America's Strangest City Tours
Guided city tours are ubiquitous, of course—New York City alone has more than 300 of them, according to the tourism office. And while it’s impossible to say how many of these are weird, offbeat, or downright strange, many have been borne of imagination and ingenuity. In fact, there’s no shortage of experiences for curious travelers looking for alternatives to the omnipresent sightseeing bus.
“You can see more of the real city this way,” says Drew Raphael, owner of Dead Apple Tours, who was inspired to create his 1968 hearse tour of New York City after seeing folks stopping by the SoHo building where actor Heath Ledger died. He compares his tour to “rolling performance art or rolling theater,” where those interested in Gotham’s morbid hot spots cruise Downtown in “Desdemona,” Raphael’s formerly casket-toting vehicle.
Often started and led by passionate experts on niche subjects—or those who see an opportunity in creating fun and unusual travel memories—offbeat tours can take you to spots you’ll never read about in guidebooks or find while walking through the city on your own.
“You feel as if you’re in a house that hasn’t been opened in years,” says Katharina Woodworth of one of the city’s strangest, most popular, and longest-running guided tours—Underground Tour. Accessed via a flight of stairs in Doc Maynard’s Public House, a restored 19th century saloon, the supposedly haunted tunnels are the remains of the original city that was destroyed by the Great Seattle Fire of 1889. (The current city streets were built on top.) “It’s like walking through catacombs into a secret world that takes you back a century to the realSeattle.”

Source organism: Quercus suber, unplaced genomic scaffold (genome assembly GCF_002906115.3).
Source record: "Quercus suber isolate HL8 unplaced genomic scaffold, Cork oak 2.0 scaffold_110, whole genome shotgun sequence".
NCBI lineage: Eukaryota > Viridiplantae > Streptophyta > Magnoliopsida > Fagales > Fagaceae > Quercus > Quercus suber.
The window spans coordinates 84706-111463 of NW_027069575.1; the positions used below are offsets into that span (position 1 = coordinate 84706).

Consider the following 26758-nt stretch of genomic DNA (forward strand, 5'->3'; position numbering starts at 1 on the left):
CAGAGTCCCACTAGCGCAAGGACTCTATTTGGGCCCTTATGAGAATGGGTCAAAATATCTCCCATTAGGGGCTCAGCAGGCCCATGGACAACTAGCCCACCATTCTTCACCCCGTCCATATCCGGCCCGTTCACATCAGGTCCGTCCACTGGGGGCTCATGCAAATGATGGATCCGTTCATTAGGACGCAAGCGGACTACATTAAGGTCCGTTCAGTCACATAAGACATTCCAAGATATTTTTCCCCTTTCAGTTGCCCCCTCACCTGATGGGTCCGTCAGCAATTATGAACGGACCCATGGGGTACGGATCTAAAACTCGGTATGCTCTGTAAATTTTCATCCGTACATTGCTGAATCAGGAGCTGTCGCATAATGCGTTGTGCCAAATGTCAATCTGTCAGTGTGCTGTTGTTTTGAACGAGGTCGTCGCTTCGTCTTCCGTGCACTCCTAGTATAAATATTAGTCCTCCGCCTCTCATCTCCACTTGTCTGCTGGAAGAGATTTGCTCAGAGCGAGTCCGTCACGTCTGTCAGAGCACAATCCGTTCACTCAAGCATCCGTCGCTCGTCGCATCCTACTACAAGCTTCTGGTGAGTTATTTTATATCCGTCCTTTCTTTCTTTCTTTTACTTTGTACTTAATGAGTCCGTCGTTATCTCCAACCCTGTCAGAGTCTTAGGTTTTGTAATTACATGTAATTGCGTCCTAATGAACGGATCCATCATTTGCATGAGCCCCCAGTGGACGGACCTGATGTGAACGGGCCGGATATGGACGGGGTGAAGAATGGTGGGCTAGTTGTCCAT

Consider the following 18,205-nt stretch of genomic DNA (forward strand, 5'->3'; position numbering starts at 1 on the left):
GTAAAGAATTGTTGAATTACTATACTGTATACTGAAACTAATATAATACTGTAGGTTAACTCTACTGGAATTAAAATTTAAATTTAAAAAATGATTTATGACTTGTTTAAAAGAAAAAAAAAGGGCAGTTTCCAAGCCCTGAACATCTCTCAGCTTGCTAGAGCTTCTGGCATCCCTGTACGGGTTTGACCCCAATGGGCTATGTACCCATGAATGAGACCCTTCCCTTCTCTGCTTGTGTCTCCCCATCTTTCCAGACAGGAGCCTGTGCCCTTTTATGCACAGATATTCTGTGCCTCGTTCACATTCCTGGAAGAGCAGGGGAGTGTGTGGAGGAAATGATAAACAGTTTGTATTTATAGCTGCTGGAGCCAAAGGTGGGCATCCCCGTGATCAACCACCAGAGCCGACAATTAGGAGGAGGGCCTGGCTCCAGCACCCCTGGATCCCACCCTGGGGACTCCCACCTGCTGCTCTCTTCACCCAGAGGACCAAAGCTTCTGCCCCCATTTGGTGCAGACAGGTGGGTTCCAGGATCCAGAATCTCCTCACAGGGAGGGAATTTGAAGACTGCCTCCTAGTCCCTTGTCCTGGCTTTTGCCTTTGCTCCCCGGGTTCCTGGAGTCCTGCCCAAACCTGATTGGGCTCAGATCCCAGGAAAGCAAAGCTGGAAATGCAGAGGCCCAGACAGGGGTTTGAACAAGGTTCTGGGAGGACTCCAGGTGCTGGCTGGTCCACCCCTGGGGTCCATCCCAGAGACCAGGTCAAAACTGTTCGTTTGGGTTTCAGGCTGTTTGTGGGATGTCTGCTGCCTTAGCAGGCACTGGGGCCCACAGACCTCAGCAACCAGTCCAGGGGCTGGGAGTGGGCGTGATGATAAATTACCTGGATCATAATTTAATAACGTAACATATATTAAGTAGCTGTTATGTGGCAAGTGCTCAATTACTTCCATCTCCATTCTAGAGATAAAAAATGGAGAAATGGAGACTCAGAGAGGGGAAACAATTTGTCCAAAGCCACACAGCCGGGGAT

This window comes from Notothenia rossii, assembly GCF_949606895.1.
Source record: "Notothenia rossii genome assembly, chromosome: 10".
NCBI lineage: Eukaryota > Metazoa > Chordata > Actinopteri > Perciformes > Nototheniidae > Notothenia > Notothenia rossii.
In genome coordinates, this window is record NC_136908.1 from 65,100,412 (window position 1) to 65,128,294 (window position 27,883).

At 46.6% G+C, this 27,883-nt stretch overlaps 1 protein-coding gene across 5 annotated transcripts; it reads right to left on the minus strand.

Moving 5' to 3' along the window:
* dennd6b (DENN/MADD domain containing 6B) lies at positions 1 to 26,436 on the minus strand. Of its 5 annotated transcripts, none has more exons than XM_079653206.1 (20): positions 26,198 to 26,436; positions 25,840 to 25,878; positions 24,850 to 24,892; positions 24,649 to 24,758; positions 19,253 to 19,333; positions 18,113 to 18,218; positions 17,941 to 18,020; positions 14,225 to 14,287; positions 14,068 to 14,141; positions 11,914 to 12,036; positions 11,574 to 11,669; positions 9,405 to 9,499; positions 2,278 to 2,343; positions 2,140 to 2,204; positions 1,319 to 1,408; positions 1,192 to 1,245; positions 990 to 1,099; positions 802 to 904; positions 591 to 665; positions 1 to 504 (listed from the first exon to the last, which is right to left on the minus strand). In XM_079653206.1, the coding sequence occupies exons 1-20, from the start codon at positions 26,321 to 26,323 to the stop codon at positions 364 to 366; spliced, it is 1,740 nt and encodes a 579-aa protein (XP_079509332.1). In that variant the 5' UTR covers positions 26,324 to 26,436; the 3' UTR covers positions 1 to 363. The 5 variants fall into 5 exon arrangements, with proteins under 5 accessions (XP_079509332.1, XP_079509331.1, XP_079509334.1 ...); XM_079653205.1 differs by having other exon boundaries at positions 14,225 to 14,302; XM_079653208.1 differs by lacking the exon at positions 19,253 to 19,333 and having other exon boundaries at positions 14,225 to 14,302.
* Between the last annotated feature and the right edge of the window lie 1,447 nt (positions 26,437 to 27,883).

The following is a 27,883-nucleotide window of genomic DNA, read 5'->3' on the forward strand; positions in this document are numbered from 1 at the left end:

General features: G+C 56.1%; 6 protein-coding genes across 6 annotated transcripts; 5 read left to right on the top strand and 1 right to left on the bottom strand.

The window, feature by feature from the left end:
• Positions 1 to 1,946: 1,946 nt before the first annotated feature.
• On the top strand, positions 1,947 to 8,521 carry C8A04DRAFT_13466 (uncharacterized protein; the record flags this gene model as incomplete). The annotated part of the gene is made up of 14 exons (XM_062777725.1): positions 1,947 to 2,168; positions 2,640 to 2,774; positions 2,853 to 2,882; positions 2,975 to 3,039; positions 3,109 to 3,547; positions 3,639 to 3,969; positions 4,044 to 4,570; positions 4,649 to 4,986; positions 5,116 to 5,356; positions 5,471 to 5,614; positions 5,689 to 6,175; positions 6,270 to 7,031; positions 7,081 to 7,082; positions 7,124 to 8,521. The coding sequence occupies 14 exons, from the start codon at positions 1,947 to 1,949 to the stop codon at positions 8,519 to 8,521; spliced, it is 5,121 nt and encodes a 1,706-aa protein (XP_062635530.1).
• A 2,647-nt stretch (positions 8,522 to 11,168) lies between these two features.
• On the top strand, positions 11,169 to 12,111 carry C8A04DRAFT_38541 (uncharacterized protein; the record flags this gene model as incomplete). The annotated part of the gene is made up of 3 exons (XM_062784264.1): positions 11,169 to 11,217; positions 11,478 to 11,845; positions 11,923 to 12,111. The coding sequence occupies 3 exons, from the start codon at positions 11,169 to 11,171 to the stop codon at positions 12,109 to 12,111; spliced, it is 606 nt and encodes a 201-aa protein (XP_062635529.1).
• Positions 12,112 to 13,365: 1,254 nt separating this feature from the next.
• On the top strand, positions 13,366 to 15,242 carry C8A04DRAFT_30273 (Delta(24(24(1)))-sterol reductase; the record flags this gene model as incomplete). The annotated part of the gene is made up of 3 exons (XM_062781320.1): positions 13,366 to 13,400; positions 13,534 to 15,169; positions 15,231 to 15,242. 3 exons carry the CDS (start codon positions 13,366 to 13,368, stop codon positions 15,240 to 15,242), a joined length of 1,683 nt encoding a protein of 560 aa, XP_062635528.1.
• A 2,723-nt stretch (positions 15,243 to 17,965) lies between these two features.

As for souvenirs from these crazy tours, you are practically guaranteed interesting tales to tell family and friends back home.
New Orleans:French Quarter VampireHaunts
Strange Factor: You don’t have to be a fan of Twilight or True Blood to enjoy this creepy two-hour vampire-themed walking tour through NOLA’s most famous historic neighborhood. It’s up to you to decide if vampires are real while hearing tales about these creatures of the night.
Highlights: You’ll be “sucked” into bloody tales and sights such as the Vampire Tavern, locations where real-life vampire-like crimes were committed, and spots from famous fictional vampire stories.
Los Angeles: Escape from Paparazzi
Strange Factor: Strap on some running shoes and jog in the footsteps of actual celebrities who dodged the pesky photographers on the same streets when you take the Running from the Paparazzi tour. The four-mile guided run takes you from Wilshire Boulevard to Rodeo Drive, past many star hangouts, like The Ivy. Who knows, you might even catch a glimpse of Paris Hilton dodging the cameras.
Highlights: Need more motivation? The tour ends at Crumbs, where runners are treated to a cupcake.
San Francisco:Toxic Sites
Strange Factor: Calling Erin Brockovich. This isn’t your traditional upbeat trolley tour of northern California. Addressing serious environmental issues within our country, the toxic tours run by Communities for a Better Environment take you to refineries, chemical sites, and other eco-comprised spots called brownfields in the Bay Area.
Highlights: The tour incorporates moving personal stories of people living within these “sick” communities.
Austin: City Chicken Coops
Strange Factor: Peek inside the Live Music Capital of the World’s henhouses on the Funky Chicken Coop Tour. During the open house event, folks download a map and make their way around the Austin city limits to check out coops made out of everything from shingles to recycled materials—and their featured inhabitants.